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The Loneliest Number: How five men made a jersey a tradition

By Tim Rohan, Daily Sports Editor
Published September 2, 2011

Stan did it, and he brought Braylon with him.

But the mood shifts when the father talks about how the Michigan community has treated his son. Many were up in arms when Braylon made a big deal about how Rich Rodriguez handed the No. 1 jersey to a freshman defensive back, in 2008.

“A lot of people want to know: why does Braylon have a say?” Stan says.

Stan sets the story straight real quick. When Braylon established the $500,000 scholarship fund for receivers to carry on the No. 1 tradition, it was the school that brought it to him in writing: you will be consulted on who gets to wear the jersey.

According to the Detroit Free Press, Carr and Braylon had set up requirements for the jersey: no freshmen, a suitable GPA and appropriate off-the-field conduct.

That day, Braylon had been touring ESPN when he was notified of the No. 1 jersey mistake and he was caught revealing his true emotion during an online chat: “I am already mad that Rich Rod gave the No. 1 jersey to someone other than (a) wide receiver, which is breaking tradition,” Braylon wrote.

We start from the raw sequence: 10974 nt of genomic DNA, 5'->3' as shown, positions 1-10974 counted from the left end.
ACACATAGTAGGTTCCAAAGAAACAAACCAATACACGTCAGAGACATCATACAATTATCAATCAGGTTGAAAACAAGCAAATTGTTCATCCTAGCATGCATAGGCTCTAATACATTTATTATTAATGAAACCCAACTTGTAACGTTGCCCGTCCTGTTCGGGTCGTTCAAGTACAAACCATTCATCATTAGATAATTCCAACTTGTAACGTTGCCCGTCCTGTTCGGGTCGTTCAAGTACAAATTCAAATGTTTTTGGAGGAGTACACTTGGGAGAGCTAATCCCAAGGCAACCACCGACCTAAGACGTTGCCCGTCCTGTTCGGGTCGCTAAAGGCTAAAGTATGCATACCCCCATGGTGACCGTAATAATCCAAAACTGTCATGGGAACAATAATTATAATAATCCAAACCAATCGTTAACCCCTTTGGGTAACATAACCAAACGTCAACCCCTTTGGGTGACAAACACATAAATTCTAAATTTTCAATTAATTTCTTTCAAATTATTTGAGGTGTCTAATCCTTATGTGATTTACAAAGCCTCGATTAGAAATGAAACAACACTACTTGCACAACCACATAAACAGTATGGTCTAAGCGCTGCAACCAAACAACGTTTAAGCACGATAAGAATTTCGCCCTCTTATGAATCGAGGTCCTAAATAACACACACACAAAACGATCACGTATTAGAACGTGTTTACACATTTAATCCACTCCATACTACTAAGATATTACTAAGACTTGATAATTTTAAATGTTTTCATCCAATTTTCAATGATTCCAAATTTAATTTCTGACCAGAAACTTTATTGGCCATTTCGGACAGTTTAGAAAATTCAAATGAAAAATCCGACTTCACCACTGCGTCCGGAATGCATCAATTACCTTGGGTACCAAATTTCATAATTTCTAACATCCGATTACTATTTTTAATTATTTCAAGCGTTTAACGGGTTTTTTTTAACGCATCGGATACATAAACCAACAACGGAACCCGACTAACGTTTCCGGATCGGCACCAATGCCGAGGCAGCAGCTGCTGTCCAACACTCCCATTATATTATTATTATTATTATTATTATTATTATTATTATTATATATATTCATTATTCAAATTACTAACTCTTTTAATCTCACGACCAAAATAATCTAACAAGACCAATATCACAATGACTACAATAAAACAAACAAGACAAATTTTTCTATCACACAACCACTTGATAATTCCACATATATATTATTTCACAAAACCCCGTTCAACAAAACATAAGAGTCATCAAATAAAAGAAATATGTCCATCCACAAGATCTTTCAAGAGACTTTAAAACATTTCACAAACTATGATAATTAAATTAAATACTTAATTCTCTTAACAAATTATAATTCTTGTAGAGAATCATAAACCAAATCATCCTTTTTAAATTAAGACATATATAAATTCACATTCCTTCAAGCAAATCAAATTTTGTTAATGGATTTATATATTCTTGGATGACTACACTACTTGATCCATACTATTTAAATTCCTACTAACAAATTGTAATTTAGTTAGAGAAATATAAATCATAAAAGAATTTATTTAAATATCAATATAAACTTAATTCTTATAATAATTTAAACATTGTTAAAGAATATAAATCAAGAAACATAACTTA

John Falk, the man who has handled the No. 1 jersey since Bo was coaching, said that “it wasn’t Rich’s fault.” It was no one’s fault, really, he says.

Falk said that because of the limited amount of jerseys available to the team, it was available and so it was assigned. He later apologized to Braylon, explaining that neither he nor Rodriguez knew all of the particulars.

Fans went bezerk. The media had a field day. The No. 1 jersey does that to people. It had that affect on Braylon. Why else would he put up with his father’s torture to get to Michigan to have a shot at his dream?

So when Stan is asked, which of the three current Michigan wide receivers — Roy Roundtree, Junior Hemingway or Darryl Stonum — deserves to wear the number his boy worked so hard to earn, he doesn’t mince his words.

“When you talk about the guys who wore the No. 1 jersey, they had superior skill level — superior,” Stan says. “And they had tremendous work ethic. They were game changers. So I don’t think that question’s for me. I don’t think it’s for Braylon. I don’t think it’s for coach Hoke.

“What David Terrell, Braylon Edwards, Anthony Carter, Derrick Alexander, did — none of those guys — nobody had to wonder: ‘Have you done enough to wear that jersey?’

“It spoke for itself.”